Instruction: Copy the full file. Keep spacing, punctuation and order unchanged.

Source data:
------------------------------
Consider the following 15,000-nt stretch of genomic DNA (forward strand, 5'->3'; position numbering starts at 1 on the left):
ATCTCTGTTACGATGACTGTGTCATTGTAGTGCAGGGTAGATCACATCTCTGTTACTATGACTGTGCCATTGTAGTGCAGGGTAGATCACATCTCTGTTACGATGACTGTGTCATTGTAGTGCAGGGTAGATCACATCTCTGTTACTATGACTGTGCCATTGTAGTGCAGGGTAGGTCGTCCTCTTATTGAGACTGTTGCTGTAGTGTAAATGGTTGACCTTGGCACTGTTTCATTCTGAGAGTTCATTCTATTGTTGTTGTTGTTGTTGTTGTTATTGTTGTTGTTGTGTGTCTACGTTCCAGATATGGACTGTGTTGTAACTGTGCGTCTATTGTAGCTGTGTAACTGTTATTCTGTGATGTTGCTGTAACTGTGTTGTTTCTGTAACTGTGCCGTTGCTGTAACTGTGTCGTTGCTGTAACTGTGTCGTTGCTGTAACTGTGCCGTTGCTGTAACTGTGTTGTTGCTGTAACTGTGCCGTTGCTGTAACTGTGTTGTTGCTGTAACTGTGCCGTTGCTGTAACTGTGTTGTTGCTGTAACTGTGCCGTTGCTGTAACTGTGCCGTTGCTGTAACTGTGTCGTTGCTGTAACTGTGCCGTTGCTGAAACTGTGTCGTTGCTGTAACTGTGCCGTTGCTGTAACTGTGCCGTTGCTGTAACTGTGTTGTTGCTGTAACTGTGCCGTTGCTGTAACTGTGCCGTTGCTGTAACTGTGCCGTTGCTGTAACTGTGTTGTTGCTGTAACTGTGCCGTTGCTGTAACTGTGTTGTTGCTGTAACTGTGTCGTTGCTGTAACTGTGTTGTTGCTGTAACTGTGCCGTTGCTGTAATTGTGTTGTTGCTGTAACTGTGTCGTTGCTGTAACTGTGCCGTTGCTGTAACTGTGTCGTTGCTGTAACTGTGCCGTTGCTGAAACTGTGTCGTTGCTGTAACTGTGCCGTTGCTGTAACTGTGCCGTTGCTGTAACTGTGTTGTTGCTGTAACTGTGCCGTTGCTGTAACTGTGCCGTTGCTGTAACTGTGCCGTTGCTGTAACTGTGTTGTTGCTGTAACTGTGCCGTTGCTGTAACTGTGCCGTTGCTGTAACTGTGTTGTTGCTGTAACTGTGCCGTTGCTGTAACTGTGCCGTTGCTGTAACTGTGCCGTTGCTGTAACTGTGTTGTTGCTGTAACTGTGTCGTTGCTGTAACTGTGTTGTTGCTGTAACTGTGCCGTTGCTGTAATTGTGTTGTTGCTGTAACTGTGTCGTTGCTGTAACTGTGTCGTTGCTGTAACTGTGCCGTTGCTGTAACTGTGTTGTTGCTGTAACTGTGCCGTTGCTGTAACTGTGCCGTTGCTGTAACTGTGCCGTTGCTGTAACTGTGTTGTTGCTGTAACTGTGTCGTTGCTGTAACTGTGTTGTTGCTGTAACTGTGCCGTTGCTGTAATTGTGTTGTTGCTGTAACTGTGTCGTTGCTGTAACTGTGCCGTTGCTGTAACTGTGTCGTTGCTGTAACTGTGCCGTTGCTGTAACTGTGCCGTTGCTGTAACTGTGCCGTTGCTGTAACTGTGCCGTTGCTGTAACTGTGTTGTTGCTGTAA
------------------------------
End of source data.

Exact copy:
Consider the following 15,000-nt stretch of genomic DNA (forward strand, 5'->3'; position numbering starts at 1 on the left):
ATCTCTGTTACGATGACTGTGTCATTGTAGTGCAGGGTAGATCACATCTCTGTTACTATGACTGTGCCATTGTAGTGCAGGGTAGATCACATCTCTGTTACGATGACTGTGTCATTGTAGTGCAGGGTAGATCACATCTCTGTTACTATGACTGTGCCATTGTAGTGCAGGGTAGGTCGTCCTCTTATTGAGACTGTTGCTGTAGTGTAAATGGTTGACCTTGGCACTGTTTCATTCTGAGAGTTCATTCTATTGTTGTTGTTGTTGTTGTTGTTATTGTTGTTGTTGTGTGTCTACGTTCCAGATATGGACTGTGTTGTAACTGTGCGTCTATTGTAGCTGTGTAACTGTTATTCTGTGATGTTGCTGTAACTGTGTTGTTTCTGTAACTGTGCCGTTGCTGTAACTGTGTCGTTGCTGTAACTGTGTCGTTGCTGTAACTGTGCCGTTGCTGTAACTGTGTTGTTGCTGTAACTGTGCCGTTGCTGTAACTGTGTTGTTGCTGTAACTGTGCCGTTGCTGTAACTGTGTTGTTGCTGTAACTGTGCCGTTGCTGTAACTGTGCCGTTGCTGTAACTGTGTCGTTGCTGTAACTGTGCCGTTGCTGAAACTGTGTCGTTGCTGTAACTGTGCCGTTGCTGTAACTGTGCCGTTGCTGTAACTGTGTTGTTGCTGTAACTGTGCCGTTGCTGTAACTGTGCCGTTGCTGTAACTGTGCCGTTGCTGTAACTGTGTTGTTGCTGTAACTGTGCCGTTGCTGTAACTGTGTTGTTGCTGTAACTGTGTCGTTGCTGTAACTGTGTTGTTGCTGTAACTGTGCCGTTGCTGTAATTGTGTTGTTGCTGTAACTGTGTCGTTGCTGTAACTGTGCCGTTGCTGTAACTGTGTCGTTGCTGTAACTGTGCCGTTGCTGAAACTGTGTCGTTGCTGTAACTGTGCCGTTGCTGTAACTGTGCCGTTGCTGTAACTGTGTTGTTGCTGTAACTGTGCCGTTGCTGTAACTGTGCCGTTGCTGTAACTGTGCCGTTGCTGTAACTGTGTTGTTGCTGTAACTGTGCCGTTGCTGTAACTGTGCCGTTGCTGTAACTGTGTTGTTGCTGTAACTGTGCCGTTGCTGTAACTGTGCCGTTGCTGTAACTGTGCCGTTGCTGTAACTGTGTTGTTGCTGTAACTGTGTCGTTGCTGTAACTGTGTTGTTGCTGTAACTGTGCCGTTGCTGTAATTGTGTTGTTGCTGTAACTGTGTCGTTGCTGTAACTGTGTCGTTGCTGTAACTGTGCCGTTGCTGTAACTGTGTTGTTGCTGTAACTGTGCCGTTGCTGTAACTGTGCCGTTGCTGTAACTGTGCCGTTGCTGTAACTGTGTTGTTGCTGTAACTGTGTCGTTGCTGTAACTGTGTTGTTGCTGTAACTGTGCCGTTGCTGTAATTGTGTTGTTGCTGTAACTGTGTCGTTGCTGTAACTGTGCCGTTGCTGTAACTGTGTCGTTGCTGTAACTGTGCCGTTGCTGTAACTGTGCCGTTGCTGTAACTGTGCCGTTGCTGTAACTGTGCCGTTGCTGTAACTGTGTTGTTGCTGTAA